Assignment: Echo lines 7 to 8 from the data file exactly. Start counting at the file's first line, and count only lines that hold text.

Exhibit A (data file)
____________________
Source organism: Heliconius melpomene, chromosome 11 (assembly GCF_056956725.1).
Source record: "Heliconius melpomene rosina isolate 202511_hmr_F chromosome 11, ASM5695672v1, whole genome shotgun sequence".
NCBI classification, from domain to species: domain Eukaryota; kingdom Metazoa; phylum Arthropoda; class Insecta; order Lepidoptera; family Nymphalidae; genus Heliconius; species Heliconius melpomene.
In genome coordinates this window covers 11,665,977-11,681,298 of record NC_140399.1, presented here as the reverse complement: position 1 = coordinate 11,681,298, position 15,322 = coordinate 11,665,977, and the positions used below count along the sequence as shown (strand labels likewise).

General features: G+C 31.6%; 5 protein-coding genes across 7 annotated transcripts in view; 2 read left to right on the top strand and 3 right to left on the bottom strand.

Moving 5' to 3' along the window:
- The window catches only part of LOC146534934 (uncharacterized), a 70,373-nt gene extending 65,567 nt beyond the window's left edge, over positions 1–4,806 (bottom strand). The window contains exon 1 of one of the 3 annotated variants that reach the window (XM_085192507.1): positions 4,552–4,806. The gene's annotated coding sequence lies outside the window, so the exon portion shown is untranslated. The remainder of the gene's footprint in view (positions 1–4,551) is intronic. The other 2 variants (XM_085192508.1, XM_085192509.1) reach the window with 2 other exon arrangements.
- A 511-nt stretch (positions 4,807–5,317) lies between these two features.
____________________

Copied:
- The window catches only part of LOC146534934 (uncharacterized), a 70,373-nt gene extending 65,567 nt beyond the window's left edge, over positions 1–4,806 (bottom strand). The window contains exon 1 of one of the 3 annotated variants that reach the window (XM_085192507.1): positions 4,552–4,806. The gene's annotated coding sequence lies outside the window, so the exon portion shown is untranslated. The remainder of the gene's footprint in view (positions 1–4,551) is intronic. The other 2 variants (XM_085192508.1, XM_085192509.1) reach the window with 2 other exon arrangements.
- A 511-nt stretch (positions 4,807–5,317) lies between these two features.